A top Hollywood private detective has urged police in Arkansas not to rush to call country star Mindy McCready's death a suicide because the evidence suggests the singer may have been murdered.
McCready's body was found on the porch of the home she shared with her late boyfriend David Wilson on February 17th and initial reports suggested she had shot herself. Musician Wilson died in the same spot a month before - and police are still investigating his death as a possible suicide too.
However, famed private investigator Paul Huebl has now gone public with his thoughts about the double tragedy, and he believes both McCready and Wilson were executed. He tells the Globe, "Presuming that both deaths were suicides might be letting a cold-blooded killer roam free. I hope (the) authorities are properly investigating it."
Huebl is troubled by the fact that neither McCready nor Wilson left suicide notes for their children and he believes the fact that both died in the same spot is more than a coincidence.
He adds, "Mindy told everyone she didn't know what happened to David. She said she heard a gunshot, ran out of the house and found him dying. But was she holding back about what really happened to protect herself and her sons?"
McCready entered a treatment facility shortly after Wilson's death and her two young sons were taken into foster care, but the singer spent only 18 hours in rehab before returning home - and Huebl believes she may have been the victim of a drug deal gone wrong.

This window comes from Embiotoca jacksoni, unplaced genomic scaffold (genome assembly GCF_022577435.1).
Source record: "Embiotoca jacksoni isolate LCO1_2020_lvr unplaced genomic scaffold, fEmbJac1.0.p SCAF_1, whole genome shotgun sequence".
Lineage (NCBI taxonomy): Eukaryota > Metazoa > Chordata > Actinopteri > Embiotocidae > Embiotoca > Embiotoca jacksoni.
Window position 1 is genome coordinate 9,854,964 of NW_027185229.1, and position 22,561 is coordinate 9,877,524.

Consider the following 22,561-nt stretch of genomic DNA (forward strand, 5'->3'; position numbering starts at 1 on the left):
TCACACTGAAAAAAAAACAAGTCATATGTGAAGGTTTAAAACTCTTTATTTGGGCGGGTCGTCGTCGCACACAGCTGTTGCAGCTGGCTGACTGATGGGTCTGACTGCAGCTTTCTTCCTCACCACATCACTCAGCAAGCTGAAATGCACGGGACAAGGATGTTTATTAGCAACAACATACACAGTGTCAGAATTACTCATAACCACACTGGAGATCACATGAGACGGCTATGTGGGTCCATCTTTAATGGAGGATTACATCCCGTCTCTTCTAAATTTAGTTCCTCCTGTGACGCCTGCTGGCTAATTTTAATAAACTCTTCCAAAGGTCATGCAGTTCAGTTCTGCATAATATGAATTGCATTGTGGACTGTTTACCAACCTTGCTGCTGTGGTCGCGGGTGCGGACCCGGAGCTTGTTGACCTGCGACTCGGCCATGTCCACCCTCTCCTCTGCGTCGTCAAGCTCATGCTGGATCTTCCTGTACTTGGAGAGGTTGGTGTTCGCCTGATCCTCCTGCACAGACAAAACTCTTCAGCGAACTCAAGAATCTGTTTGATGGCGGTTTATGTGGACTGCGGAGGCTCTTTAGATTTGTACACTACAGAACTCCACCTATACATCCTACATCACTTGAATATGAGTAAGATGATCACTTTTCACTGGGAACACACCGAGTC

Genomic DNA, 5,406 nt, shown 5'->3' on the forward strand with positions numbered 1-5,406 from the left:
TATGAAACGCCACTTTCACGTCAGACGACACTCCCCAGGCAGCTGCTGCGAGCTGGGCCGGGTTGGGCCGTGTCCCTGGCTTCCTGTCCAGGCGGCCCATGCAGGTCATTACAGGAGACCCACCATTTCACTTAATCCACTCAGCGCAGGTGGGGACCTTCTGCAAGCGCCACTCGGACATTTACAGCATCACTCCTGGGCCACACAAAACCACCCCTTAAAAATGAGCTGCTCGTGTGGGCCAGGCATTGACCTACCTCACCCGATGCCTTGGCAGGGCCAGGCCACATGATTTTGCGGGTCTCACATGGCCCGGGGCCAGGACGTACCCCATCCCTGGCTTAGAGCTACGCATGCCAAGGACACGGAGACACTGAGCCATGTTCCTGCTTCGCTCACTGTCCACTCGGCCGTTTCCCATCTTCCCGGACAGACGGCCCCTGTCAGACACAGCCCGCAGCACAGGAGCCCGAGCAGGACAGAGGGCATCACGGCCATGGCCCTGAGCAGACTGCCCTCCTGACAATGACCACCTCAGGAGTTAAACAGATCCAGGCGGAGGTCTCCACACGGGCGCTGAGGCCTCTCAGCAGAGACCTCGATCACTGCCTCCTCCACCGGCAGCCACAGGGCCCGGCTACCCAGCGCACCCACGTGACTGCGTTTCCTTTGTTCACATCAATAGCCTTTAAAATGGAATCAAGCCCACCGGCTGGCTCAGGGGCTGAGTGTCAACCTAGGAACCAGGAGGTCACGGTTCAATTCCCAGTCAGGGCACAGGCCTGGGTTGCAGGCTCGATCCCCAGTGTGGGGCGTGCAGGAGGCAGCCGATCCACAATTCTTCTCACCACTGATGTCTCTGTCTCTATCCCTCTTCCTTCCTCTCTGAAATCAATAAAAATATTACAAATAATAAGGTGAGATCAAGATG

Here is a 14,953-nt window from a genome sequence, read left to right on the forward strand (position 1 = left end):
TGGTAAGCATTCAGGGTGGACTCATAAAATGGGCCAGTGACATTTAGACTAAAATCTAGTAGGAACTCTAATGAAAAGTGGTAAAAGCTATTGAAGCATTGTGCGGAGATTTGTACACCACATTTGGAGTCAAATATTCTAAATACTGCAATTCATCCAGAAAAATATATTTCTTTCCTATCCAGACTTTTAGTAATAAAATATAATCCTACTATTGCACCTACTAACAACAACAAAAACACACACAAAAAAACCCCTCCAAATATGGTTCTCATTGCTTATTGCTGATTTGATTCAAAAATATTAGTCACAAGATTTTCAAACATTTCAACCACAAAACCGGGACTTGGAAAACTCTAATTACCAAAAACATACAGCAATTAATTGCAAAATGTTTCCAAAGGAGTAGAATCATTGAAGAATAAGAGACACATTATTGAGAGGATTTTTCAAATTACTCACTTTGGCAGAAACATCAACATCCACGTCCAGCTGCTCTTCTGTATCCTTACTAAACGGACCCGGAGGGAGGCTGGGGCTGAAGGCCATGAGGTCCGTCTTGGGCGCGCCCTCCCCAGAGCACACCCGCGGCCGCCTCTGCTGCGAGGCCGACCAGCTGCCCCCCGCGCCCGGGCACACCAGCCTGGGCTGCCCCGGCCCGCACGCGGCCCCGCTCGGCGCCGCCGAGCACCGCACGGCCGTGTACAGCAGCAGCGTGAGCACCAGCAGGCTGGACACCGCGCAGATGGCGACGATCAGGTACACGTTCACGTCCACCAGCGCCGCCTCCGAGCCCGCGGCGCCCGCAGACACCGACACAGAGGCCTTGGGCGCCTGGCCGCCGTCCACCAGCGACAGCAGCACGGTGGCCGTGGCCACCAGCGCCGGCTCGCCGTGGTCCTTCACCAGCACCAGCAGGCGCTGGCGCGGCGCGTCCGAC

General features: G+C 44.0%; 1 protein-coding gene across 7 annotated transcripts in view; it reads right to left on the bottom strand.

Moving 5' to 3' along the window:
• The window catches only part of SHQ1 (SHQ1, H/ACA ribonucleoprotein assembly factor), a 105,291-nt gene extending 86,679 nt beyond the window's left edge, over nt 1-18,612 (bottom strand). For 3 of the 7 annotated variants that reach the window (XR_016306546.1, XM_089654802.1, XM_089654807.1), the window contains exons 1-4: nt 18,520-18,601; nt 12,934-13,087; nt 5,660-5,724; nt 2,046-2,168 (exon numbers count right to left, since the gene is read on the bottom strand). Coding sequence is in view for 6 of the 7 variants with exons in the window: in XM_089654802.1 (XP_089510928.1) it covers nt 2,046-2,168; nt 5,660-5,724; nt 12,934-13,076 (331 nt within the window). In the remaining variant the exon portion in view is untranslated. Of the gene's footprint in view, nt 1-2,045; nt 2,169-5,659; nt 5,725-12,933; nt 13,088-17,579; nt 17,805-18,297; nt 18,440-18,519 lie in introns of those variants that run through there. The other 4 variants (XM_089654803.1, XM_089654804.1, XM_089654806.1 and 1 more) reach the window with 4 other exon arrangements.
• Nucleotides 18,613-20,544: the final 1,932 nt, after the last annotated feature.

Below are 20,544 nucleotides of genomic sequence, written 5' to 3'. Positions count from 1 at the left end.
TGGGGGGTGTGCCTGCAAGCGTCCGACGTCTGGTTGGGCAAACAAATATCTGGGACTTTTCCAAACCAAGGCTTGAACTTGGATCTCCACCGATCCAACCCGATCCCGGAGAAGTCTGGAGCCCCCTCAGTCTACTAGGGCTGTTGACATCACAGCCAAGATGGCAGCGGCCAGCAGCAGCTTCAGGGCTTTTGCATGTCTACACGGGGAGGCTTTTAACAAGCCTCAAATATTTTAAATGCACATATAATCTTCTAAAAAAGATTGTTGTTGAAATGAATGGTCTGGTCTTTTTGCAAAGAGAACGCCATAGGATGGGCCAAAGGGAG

He explains, "Mindy had a drug problem and that would put her in the path of ruthless dealers demanding payment."
Huebl also insists his theory explains why McCready's remains were found next the dead body of her dog: "The assassin likely crept up on the house... but he didn't bank on the dog being there and it snarled at him when it came into view. The killer shot the dog and when McCready raced out to see what was happening, he shot her dead, too. He (then) quickly staged the scene to make it look like suicide before fleeing."
The detective's theories match those of New York psychotherapist Dr. Gilda Carle, who has studied McCready's final tweets and emails to get a sense of the star's state of mind.
She tells the Globe, "There is obviously healthy optimism in her analysis of past struggles and determination to move on to better things in her life."
Clinical psychologist Dr. Jack Singer agrees: "She says that her future appears brighter and she's dealt with the demons of her past. It is not the agenda of a suicidal person."